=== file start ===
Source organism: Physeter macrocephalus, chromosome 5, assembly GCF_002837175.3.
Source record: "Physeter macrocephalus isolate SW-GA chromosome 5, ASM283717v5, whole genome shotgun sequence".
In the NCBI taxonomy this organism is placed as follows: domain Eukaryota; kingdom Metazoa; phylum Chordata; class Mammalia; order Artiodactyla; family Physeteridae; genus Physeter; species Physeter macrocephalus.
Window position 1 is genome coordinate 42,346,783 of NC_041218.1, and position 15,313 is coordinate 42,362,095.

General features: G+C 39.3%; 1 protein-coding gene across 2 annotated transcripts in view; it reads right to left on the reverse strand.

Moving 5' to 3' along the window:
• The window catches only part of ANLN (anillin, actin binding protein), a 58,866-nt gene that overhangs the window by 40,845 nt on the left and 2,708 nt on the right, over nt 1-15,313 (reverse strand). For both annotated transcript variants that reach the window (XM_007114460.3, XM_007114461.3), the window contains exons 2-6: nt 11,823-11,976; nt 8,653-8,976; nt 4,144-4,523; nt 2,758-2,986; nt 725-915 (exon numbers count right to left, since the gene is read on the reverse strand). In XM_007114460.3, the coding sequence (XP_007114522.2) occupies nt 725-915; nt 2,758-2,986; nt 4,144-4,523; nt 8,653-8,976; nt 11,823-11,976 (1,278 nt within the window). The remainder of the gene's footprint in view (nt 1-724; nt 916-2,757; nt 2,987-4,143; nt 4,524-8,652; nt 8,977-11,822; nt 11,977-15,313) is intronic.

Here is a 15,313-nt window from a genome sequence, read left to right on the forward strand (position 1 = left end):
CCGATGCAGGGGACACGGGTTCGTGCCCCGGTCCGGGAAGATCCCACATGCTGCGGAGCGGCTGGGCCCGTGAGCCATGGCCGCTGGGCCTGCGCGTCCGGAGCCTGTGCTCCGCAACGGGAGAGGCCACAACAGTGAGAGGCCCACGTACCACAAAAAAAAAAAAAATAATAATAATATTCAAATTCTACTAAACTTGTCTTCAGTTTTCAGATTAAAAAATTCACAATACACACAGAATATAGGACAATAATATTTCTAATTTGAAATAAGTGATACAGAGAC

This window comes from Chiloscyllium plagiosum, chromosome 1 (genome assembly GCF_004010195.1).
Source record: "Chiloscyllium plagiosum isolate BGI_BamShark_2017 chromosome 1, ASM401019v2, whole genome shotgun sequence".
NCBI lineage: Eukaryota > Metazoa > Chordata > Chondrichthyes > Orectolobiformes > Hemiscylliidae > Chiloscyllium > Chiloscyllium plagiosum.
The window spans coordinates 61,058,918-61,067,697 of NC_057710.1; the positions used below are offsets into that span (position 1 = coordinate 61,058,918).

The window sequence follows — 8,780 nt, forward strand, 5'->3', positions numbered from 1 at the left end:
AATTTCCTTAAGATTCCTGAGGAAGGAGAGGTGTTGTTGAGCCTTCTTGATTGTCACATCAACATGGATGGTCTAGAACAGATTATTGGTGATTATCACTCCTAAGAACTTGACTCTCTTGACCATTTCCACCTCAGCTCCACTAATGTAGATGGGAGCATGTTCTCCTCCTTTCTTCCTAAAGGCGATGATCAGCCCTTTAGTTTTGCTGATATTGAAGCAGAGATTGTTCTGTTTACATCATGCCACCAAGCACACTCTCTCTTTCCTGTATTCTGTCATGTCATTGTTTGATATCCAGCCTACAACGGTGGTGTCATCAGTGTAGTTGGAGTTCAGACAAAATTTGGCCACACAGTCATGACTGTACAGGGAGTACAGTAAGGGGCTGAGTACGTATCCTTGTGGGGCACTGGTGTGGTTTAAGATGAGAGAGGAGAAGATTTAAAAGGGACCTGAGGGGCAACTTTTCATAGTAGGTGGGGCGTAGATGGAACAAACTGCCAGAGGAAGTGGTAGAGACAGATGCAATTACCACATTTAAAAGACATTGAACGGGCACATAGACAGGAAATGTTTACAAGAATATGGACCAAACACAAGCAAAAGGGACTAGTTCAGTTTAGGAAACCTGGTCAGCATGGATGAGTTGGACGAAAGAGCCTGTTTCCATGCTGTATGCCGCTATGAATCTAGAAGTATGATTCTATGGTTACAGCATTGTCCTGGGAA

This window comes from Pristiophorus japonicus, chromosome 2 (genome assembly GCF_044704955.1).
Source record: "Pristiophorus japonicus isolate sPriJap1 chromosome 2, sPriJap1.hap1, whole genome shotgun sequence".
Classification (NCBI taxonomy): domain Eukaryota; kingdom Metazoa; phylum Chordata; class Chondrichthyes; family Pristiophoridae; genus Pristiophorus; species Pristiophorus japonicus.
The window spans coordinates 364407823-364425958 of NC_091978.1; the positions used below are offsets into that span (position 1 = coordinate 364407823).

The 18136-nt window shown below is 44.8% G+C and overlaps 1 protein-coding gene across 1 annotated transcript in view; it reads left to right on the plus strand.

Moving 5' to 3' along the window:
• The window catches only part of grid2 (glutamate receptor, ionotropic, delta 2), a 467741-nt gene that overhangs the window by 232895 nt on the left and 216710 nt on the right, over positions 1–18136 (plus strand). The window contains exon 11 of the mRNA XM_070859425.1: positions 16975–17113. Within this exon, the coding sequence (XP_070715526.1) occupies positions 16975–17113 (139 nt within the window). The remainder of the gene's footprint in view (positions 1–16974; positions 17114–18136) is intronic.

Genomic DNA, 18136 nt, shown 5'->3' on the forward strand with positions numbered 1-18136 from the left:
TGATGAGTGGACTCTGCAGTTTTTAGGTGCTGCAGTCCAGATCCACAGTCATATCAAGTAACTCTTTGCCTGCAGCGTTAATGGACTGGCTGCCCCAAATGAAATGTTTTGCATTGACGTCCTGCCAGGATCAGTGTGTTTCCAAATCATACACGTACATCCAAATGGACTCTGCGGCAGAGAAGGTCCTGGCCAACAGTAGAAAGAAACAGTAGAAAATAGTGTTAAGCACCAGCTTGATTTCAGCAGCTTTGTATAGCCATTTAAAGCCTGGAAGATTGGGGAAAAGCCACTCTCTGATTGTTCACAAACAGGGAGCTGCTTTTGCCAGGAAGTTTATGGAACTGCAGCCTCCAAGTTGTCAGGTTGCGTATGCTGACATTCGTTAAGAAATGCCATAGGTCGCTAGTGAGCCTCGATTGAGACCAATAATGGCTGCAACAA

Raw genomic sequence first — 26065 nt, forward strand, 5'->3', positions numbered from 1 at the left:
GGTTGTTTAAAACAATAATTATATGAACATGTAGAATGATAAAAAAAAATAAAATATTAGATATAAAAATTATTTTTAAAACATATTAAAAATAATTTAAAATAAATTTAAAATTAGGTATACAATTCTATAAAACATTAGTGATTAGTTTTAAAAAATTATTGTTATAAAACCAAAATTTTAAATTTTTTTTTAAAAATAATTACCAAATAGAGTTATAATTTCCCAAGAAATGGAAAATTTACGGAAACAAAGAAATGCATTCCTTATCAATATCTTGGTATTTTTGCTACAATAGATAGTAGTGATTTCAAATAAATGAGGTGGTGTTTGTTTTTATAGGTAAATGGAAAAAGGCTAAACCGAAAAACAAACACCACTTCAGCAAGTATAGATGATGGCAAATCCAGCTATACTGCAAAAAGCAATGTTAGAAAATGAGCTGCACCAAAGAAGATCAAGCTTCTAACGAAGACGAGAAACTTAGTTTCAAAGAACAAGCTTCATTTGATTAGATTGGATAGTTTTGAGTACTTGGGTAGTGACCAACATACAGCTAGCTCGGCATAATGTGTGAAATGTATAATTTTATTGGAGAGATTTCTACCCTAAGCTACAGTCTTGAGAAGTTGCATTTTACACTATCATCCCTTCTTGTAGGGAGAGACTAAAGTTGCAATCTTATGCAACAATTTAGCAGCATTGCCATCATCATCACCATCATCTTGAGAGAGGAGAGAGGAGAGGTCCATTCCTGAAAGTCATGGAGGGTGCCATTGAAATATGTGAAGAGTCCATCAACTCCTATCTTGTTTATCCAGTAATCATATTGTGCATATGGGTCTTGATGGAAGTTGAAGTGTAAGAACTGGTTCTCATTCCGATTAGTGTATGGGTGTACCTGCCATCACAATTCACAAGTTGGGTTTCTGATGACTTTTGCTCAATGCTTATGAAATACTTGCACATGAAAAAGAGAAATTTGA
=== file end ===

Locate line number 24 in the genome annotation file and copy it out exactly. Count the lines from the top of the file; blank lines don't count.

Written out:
TGATGAGTGGACTCTGCAGTTTTTAGGTGCTGCAGTCCAGATCCACAGTCATATCAAGTAACTCTTTGCCTGCAGCGTTAATGGACTGGCTGCCCCAAATGAAATGTTTTGCATTGACGTCCTGCCAGGATCAGTGTGTTTCCAAATCATACACGTACATCCAAATGGACTCTGCGGCAGAGAAGGTCCTGGCCAACAGTAGAAAGAAACAGTAGAAAATAGTGTTAAGCACCAGCTTGATTTCAGCAGCTTTGTATAGCCATTTAAAGCCTGGAAGATTGGGGAAAAGCCACTCTCTGATTGTTCACAAACAGGGAGCTGCTTTTGCCAGGAAGTTTATGGAACTGCAGCCTCCAAGTTGTCAGGTTGCGTATGCTGACATTCGTTAAGAAATGCCATAGGTCGCTAGTGAGCCTCGATTGAGACCAATAATGGCTGCAACAA